Pompeo's anti-China speech contrary to historical facts, says former U.S. senior diplomat

Internet China 2020-08-01 15:11:27

U.S. Secretary of State Mike Pompeo's anti-China speech last week was a "psychotic rant" and ran contrary to historical facts, said a former U.S. senior diplomat.

Charles Freeman, a former veteran diplomat who worked on multiple positions in the U.S. State Department, told Xinhua in a recent interview that Pompeo's speech served domestic political agenda and his own political ambition, instead of foreign policy goals.

In a hostile speech at Richard Nixon Presidential Library and Museum last Thursday, Pompeo groundlessly slandered the domestic and foreign policies of Beijing and instigated "the free world" to stand up against China.

The speech was part of a broad anti-China campaign, and the United States is reestablishing hostility against China "as outlined in Pompeo's psychotic rant of last Thursday," Freeman said.

As evidenced by a series of similar hostile public remarks by National Security Advisor Robert O'Brien, FBI Director Christopher Wray and Attorney General William Barr, Freeman said the U.S. "China policy is now made by notable anti-China elements, who will have agreed with the many falsehoods and distortions of Pompeo's rhetoric."

Standing in front of Nixon's birthplace, Pompeo asserted that U.S. engagement policy with China, originated from former President Nixon and implemented by successive U.S. administrations, was a failure because it did not change China domestically.

Such a claim was entirely against the history in the opinion of Freeman, who joined Nixon's path-breaking visit to China in 1972 as the principal interpreter.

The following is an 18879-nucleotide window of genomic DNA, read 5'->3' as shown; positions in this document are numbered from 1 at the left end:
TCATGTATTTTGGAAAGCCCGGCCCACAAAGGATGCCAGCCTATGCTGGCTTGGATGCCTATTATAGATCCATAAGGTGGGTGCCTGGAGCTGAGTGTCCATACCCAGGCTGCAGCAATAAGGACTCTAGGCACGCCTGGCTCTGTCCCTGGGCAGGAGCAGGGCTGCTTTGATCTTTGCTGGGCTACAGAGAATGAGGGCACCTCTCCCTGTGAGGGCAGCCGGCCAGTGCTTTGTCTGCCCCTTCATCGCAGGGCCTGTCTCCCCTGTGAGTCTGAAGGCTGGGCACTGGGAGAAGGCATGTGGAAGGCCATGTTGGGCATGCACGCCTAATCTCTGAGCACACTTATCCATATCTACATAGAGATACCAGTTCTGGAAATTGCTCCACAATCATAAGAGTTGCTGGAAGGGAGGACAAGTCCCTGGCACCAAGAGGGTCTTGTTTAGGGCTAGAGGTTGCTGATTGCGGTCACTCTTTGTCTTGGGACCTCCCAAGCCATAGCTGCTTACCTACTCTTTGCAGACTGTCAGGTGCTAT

Nixon had "absolutely zero interest" in changing anything but influencing China's foreign policies, Freeman told Xinhua.

"Those who don't understand what engagement achieved argue that it failed to change the Chinese political system, something it was never intended to do," Freeman emphasized.

The engagement was also not designed to change China's economic system, he noted. "But it did fundamentally, which was good for China, the United States, and the world."

"Overall, the maneuver was brilliant," he said. The U.S. engagement policy with China bolstered the global balance and helped keep the peace, and cooperation between Washington and Beijing in the 1980s contributed significantly to the end of the Cold War.

"Apparently, Americans who don't see this are so nostalgic for the Cold War that they want to replicate it, this time with China," said Freeman.

Freeman also told Xinhua that some Americans were so unsatisfied with China's achievement that "rather than addressing their own country's competitive weaknesses, they are attempting to knock China back into government-managed trade and underdevelopment."

Those people imagined that "decoupling" would somehow restore the economic strengths America's ill-conceived policies have enfeebled, he said.

Freeman, who was U.S. ambassador to Saudi Arabia in the late 1980s and later assistant secretary of defense, said Pompeo's speech was a domestic political speech rather than a foreign policy speech.

"Pompeo's purpose was to make a play for that part of Trump's constituency. He plans to run for president himself," he said.

Yorba Linda, where Richard Nixon Presidential Library and Museum located, is one of the most consistently Republican cities in Orange County, about 37 miles (about 59.5 km) southeast of downtown Los Angeles in California. Pompeo was born in Orange County.

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